Much has been said and written about the stalled U.S. economy. Many blame the reluctance of small businesses to expand and add workers to an uncertain tax and regulatory climate. Others blame the failure of businesses to grow on the often-debunked belief that financing is neither affordable nor available. Regardless of how valid the hurdles are, a snow removal and ice management business may need to replace existing business property, remodel or upgrade the business premises or invest in new equipment for workers in order to survive.
Fortunately, tools are available that can help every snow removal contractor decide whether or not to commit to capital expenditures, particularly those involving the expansion of the business. Best of all, a decision-making process involving a relatively simple analysis usually factors in economic uncertainty and well as other contributing factors, real or imagined.
Even in the best of times it is difficult to decide whether to make capital expenditures. Obviously, there are situations where no formal analysis is required. One of the snow removal operation’s two ice melting systems dies. A rough estimate of the cost to repair is more than the cost of a new matter. Can the operation get along with only one?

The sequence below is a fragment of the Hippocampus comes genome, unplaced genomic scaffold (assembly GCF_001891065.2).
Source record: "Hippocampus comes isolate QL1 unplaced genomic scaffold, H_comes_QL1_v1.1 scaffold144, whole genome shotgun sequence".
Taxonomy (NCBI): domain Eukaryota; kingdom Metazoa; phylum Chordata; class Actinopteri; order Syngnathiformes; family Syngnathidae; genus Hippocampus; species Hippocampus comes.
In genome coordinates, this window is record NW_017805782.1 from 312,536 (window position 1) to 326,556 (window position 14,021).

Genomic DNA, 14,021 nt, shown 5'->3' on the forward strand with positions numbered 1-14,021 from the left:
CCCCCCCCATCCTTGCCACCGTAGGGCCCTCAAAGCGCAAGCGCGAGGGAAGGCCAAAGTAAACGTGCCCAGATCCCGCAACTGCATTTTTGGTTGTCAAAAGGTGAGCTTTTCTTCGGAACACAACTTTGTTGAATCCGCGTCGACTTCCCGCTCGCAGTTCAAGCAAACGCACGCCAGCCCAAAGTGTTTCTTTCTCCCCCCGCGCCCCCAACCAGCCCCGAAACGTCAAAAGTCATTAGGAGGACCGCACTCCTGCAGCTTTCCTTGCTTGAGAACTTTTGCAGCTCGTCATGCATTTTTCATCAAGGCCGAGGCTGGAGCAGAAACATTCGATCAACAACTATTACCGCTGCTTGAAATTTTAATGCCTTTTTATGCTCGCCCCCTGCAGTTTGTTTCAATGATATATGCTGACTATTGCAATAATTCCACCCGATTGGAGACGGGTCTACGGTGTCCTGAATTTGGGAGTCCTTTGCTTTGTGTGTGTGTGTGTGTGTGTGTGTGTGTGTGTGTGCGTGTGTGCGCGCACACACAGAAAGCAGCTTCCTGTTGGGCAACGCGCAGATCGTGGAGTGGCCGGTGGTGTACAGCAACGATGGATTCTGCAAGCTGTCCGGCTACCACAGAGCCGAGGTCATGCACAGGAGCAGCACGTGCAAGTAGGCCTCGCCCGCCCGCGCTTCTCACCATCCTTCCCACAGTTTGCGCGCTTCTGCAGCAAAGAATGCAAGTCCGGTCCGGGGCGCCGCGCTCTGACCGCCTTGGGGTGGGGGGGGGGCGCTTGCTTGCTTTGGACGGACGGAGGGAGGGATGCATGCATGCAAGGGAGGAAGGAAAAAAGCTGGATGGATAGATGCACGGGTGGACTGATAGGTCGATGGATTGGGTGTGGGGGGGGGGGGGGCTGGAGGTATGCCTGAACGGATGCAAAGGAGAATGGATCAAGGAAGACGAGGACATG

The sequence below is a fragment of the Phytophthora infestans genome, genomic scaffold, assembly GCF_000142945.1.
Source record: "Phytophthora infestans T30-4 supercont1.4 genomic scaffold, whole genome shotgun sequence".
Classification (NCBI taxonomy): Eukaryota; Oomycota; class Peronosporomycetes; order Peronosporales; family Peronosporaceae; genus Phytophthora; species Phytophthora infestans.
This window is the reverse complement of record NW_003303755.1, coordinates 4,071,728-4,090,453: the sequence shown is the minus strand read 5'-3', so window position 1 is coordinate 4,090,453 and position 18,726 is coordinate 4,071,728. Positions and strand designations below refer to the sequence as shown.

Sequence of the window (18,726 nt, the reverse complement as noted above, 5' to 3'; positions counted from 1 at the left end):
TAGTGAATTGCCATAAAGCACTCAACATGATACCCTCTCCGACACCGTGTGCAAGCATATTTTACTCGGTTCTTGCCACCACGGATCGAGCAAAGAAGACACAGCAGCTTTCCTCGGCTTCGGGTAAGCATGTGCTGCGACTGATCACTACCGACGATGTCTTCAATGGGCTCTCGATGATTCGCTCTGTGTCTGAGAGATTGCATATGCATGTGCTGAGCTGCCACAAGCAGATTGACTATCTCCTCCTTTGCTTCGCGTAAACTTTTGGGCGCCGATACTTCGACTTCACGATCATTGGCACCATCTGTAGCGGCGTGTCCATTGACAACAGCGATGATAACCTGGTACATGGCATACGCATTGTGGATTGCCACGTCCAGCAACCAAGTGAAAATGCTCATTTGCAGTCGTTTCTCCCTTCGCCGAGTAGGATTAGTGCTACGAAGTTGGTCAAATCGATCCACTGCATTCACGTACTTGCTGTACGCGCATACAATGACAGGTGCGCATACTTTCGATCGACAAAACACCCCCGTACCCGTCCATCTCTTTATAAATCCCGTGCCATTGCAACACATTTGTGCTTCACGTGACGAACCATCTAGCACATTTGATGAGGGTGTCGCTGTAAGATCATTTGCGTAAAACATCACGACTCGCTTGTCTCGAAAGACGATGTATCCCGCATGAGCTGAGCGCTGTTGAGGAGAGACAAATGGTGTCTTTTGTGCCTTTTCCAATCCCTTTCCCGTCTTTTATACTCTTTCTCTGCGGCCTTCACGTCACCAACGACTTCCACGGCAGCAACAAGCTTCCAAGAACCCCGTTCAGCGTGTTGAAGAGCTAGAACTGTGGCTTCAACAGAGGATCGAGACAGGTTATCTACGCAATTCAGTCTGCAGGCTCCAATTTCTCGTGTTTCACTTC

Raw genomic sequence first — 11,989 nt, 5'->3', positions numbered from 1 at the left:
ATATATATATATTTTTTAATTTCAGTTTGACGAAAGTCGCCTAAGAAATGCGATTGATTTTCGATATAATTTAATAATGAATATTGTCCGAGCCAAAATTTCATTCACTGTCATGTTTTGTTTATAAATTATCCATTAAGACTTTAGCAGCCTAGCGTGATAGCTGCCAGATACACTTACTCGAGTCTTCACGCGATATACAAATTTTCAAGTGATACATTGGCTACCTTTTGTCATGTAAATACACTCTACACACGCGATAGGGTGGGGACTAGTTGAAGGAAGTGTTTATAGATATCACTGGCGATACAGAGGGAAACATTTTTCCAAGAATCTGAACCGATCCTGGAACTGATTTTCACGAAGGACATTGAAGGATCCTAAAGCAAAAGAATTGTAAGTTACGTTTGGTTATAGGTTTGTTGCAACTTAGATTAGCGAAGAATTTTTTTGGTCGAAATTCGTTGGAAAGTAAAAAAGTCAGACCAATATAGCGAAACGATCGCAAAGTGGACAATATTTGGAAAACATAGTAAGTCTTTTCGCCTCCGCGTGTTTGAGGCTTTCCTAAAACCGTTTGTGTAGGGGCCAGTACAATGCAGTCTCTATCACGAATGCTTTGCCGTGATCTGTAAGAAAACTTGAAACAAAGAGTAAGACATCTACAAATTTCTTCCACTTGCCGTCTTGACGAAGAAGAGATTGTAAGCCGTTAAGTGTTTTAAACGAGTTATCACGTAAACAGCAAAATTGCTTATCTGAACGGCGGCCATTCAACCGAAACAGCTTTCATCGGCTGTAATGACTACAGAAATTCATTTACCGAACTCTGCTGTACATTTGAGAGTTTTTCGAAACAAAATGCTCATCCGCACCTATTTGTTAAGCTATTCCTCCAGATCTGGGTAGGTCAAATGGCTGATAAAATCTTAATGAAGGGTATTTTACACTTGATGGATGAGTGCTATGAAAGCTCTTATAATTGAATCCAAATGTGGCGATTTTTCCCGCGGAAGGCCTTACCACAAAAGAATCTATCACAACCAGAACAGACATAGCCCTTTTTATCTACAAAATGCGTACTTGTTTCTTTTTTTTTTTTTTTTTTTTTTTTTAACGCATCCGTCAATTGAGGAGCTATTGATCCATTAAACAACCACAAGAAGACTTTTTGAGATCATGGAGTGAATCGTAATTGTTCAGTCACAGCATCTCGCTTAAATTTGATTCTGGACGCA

Generally, no analysis is needed if:
- Failed equipment is being replaced with the same or similar property and the need for that business asset remains the same.
- Equipment, business property or assets are being added because an employee has been added
- Expensive repairs are needed, a replacement would cost substantially more that the repair and once the repair is completed the replacement property will have a useful life similar to a new unit.
The term “Cost Benefit Analysis” is used in business planning although it has no precise definition beyond the idea that both the positive and the negative impacts of a transaction are going to be summarized and weighed against each other.
The term covers several varieties of analysis, such as: Total Cost of Ownership analysis (TCO), Return on Investment (ROI) analysis, and Financial Justification. All of these approaches to cost benefit analysis attempt to predict the financial impact and other consequences of a particular action.
THE COST OF OWNERSHIP